The Palestinian Authority has confirmed that it diverted some Covid-19 vaccine doses intended for front-line medical workers to VIPs instead, including the national football team and government ministers. The PA has said repeatedly that its first vaccines would go to medical workers and elderly patients, who are at the greatest risk of severe illness or death.
However, a PA health ministry statement yesterday said that 10 per cent of the 12,000 doses it received were given to the footballers, government ministers, presidential guards, and members of the Palestine Liberation Organisation's Executive Committee. Moreover, another 200 doses were sent to the Royal Court in Amman, following a request from Jordan.
The health ministry said the ministers and security officials who received vaccines are "in direct contact with the president and the prime minister." Others who received the vaccination were election officials. The footballers need to have vaccination certificates because they are travelling abroad "to represent Palestine in a match".
The ministry points out that 90 per cent of the doses went to health workers treating coronavirus patients in intensive care units and emergency departments, as well as health ministry staff.
Palestinian Health Minister Mai Al-Kaila added that students who require vaccination certificates to study abroad were also given the jab. However, she acknowledged that the authorities had erred by giving the vaccine to at least two journalists in Bethlehem, but said that they had acted contrary to regulations and were admonished for it.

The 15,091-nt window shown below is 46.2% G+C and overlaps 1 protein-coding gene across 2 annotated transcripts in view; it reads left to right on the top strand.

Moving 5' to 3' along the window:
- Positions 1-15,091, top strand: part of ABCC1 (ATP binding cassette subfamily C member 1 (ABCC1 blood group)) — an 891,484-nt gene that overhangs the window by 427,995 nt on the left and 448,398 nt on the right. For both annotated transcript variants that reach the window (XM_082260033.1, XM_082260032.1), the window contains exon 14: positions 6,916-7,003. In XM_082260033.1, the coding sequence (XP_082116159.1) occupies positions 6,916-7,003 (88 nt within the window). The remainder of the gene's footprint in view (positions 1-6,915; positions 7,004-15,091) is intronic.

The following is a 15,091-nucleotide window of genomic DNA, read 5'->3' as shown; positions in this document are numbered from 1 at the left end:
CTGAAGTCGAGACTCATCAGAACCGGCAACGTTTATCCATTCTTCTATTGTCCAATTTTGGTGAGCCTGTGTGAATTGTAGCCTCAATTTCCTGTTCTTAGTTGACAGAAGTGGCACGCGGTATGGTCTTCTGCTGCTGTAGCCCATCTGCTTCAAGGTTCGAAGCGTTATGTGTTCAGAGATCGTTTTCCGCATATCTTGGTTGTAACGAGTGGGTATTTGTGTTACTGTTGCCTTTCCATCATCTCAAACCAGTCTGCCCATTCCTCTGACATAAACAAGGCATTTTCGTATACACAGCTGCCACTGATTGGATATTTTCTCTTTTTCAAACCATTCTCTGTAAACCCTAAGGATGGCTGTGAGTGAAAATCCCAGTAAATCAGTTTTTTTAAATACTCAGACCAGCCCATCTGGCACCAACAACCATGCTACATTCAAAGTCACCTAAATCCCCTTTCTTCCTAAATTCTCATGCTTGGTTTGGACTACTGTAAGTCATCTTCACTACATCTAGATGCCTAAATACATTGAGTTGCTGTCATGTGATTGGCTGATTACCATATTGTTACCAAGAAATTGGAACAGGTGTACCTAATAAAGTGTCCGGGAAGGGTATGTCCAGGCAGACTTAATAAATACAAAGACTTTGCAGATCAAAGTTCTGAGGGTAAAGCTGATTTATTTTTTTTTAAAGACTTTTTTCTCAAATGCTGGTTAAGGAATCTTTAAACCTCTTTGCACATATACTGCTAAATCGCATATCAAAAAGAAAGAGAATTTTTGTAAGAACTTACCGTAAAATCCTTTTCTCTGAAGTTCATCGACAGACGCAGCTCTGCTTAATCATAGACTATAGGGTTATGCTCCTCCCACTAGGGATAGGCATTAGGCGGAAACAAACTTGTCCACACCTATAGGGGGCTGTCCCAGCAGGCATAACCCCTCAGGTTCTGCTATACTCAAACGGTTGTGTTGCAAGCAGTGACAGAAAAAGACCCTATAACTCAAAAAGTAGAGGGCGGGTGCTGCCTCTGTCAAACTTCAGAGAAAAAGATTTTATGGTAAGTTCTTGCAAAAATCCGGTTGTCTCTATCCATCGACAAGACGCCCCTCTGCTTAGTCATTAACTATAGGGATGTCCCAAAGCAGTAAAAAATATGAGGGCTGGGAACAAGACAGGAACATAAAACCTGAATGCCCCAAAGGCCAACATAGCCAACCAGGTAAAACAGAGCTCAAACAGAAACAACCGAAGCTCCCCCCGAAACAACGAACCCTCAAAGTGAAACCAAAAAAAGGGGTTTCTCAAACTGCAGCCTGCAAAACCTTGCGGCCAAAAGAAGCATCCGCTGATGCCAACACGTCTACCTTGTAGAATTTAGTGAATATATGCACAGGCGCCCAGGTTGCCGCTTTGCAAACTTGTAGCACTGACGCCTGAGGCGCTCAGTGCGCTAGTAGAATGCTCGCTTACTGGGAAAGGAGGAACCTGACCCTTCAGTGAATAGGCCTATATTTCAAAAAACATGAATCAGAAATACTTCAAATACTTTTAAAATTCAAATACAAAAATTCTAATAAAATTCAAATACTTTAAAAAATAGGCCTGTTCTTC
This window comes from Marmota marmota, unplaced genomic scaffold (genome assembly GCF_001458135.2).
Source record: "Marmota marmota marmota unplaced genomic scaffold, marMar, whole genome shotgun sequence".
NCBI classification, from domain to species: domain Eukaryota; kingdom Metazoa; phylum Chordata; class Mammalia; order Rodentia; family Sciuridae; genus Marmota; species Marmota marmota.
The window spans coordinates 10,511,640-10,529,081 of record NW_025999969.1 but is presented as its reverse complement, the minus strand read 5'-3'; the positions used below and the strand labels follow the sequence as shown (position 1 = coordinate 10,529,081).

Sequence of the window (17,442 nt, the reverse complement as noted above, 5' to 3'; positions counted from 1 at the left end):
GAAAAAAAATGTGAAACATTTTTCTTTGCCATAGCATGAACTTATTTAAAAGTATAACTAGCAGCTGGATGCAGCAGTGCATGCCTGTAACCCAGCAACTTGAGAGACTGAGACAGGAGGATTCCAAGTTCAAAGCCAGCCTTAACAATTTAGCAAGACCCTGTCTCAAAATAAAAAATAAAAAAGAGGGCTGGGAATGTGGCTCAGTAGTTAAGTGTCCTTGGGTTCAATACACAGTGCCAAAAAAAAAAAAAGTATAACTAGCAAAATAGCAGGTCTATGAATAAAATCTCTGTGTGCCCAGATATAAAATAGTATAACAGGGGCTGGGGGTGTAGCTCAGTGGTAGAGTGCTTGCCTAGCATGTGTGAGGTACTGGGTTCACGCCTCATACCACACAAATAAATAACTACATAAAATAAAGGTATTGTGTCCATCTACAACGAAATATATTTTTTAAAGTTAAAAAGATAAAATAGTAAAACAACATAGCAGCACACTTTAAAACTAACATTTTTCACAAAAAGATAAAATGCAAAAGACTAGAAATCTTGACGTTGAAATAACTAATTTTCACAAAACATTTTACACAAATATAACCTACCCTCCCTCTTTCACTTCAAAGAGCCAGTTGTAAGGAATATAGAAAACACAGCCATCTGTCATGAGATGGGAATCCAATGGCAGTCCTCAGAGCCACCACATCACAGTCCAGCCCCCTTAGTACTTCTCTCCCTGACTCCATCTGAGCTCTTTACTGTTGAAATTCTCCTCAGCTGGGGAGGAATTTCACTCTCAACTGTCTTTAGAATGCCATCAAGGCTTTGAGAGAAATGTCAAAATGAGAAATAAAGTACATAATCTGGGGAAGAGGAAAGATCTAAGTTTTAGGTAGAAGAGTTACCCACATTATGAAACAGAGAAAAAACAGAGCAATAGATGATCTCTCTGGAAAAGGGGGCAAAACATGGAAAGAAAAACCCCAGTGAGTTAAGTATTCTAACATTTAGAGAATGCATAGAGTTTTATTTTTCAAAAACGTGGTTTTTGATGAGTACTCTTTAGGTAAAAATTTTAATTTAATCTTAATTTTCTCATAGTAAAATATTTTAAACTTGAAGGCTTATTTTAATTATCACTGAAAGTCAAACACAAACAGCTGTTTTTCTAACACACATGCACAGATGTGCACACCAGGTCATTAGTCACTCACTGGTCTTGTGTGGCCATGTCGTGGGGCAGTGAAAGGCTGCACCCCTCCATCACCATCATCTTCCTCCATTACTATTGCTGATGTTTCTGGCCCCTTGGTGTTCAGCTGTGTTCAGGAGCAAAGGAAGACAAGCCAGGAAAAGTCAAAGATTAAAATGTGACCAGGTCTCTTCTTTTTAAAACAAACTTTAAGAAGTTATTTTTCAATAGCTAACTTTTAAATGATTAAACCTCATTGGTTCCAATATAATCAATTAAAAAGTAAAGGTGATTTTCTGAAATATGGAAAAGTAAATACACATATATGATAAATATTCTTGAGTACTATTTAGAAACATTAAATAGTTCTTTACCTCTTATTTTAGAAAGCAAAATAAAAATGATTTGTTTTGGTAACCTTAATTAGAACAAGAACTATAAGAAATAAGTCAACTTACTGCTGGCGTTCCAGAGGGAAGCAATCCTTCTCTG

The ministry statement followed criticism from several Palestinian human rights and civil society groups, which urged an investigation into the vaccination programme, claiming that it is not transparent. "The incoming information and testimonies point to ongoing cases where vaccines are obtained by several parties, in disregard of the principle of priority in distribution," the groups said in a joint statement on Monday.
According to Wafa news agency, the West Bank, where 3.1 million Palestinians live, has suffered a significant rise in the number of new infections. "We have focused from the beginning on health workers, but there are around 100,000 of them," Al-Kaila told reporters yesterday. "It's not enough."
The World Bank said last week that the occupied Palestinian territories have one of the lowest testing rates in the Middle East and North Africa. The rate of positive tests in the West Bank is over 21 per cent and in the Gaza Strip, it is 29 per cent, indicating an uncontrolled spread of the virus.
The PA expects to receive an initial COVAX shipment within weeks. It says that it has supply deals with Russia and drugmaker AstraZeneca, although doses have been slow to reach the occupied territories.